Renationalization or withdrawal to the nation-state is not proposed here. It is not about the dissolution of joint action by the states of Europe, but about flexible and temporary amalgamations of different EU member states into units capable of acting. The open clubs leave the basic structures of the EU untouched and reinforce already established procedures, such as "increased cooperation" or the possibility of "opt-out". When forming a club, as many commonalities as necessary should be looked for on a topic-related basis in order to achieve as much problem-solving as possible. The EU as a community of values ​​must always and in every configuration remain the basis. Also, goals agreed among the 27 members must not be jeopardized.

The policy areas for a (future) application of the open club procedure are primarily those for which the criteria of economies of scale, common goods and cross-border effects apply, namely:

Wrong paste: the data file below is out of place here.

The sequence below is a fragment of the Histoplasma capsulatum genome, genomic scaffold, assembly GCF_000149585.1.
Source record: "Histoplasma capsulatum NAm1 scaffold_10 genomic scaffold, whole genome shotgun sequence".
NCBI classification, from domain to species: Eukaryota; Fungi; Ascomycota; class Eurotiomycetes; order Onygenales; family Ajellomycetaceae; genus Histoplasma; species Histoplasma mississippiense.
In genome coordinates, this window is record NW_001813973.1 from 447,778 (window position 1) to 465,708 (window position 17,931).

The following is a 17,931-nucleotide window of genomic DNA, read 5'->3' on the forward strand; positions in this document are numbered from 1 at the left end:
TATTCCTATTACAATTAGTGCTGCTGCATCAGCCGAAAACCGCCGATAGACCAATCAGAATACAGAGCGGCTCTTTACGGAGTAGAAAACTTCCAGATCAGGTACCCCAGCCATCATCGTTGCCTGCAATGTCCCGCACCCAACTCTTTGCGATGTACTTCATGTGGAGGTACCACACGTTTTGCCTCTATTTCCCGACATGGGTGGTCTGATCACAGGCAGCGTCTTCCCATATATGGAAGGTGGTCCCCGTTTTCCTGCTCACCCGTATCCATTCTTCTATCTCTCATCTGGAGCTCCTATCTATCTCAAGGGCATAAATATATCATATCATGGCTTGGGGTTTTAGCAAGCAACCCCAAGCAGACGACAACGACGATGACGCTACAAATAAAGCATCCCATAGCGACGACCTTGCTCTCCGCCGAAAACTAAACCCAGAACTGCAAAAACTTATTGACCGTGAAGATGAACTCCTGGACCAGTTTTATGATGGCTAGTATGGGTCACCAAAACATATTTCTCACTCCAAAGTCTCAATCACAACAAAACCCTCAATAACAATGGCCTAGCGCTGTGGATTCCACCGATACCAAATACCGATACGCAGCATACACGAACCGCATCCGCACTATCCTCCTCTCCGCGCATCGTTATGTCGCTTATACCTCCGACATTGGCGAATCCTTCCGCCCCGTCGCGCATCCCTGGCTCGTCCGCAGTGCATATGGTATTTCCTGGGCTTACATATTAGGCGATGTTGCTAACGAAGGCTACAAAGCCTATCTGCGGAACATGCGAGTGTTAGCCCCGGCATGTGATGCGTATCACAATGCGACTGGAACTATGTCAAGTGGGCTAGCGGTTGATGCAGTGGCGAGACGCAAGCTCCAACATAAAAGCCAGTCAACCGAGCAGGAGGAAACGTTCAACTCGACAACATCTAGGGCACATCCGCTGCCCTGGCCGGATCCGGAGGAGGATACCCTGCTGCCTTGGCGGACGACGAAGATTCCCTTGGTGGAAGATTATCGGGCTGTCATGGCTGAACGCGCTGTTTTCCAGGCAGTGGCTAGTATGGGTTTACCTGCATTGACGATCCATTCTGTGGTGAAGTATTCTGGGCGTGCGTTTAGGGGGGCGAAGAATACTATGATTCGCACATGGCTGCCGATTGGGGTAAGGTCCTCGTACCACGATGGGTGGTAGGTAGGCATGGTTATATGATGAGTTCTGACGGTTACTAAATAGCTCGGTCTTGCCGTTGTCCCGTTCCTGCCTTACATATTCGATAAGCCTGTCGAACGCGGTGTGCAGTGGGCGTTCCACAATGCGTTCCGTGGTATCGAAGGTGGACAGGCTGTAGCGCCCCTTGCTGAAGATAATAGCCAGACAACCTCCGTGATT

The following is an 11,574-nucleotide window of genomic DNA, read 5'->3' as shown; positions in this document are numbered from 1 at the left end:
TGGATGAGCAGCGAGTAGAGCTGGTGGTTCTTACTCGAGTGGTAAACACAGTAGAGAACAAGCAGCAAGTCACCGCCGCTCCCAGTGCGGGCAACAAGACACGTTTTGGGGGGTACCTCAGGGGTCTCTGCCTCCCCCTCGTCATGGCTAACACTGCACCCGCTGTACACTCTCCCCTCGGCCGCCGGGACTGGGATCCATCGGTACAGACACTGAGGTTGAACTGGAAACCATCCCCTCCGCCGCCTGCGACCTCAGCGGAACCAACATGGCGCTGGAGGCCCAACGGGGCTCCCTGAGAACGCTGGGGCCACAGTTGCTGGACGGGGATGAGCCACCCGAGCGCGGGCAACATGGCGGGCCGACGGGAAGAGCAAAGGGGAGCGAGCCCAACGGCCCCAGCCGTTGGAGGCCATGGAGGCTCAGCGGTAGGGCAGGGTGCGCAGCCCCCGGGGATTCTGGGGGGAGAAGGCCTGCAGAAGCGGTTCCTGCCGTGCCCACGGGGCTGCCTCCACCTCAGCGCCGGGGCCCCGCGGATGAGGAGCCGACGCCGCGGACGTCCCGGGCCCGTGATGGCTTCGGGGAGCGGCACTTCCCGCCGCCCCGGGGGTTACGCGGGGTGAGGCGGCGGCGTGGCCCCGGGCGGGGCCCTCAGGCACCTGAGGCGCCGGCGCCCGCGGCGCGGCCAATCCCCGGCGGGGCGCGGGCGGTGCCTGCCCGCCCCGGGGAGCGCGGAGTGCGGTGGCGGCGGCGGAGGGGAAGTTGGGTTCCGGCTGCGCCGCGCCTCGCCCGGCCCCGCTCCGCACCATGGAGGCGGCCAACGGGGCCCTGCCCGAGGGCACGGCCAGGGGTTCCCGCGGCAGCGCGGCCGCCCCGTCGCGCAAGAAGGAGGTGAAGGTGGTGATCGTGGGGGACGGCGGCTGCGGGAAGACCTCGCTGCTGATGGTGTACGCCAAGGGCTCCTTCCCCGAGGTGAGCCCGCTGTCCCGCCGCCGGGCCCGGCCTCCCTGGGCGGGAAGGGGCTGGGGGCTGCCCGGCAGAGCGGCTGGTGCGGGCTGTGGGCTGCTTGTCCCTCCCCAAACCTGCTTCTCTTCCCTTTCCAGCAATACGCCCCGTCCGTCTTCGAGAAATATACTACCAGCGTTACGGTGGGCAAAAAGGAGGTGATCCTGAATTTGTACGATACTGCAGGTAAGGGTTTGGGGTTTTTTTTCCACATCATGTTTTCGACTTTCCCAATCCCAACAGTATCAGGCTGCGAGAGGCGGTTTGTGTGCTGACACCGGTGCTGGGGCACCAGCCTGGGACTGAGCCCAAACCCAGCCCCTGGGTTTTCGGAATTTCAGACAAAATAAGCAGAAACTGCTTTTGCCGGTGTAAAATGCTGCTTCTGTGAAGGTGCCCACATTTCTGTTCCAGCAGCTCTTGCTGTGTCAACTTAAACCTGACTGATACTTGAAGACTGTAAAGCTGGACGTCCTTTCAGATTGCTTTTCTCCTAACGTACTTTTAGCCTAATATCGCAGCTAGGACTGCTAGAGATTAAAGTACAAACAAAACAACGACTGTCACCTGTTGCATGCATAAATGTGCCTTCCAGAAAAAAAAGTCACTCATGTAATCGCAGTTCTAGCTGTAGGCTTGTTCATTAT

• Infrastructure (transport, energy, communication)
  • Climate change and energy supply
  • Asylum and migration
  • Military, foreign policy and geopolitical changes
  • Secret service, terrorism
The open clubs, however, also harbor dangers for the cohesion of the previous EU. Such an inconsistent structure, consisting of the "core of the EU" and numerous, partially overlapping sub-groups, would hardly be governable. Individual clubs could also solidify into exclusive "rigid subgroups" and thus split the EU of 27. This also meant that shared responsibility and the willingness to stand up for one another and to settle differences were lost. If it is possible to evade dissent in groups, this also endangers consensus-building in the EU.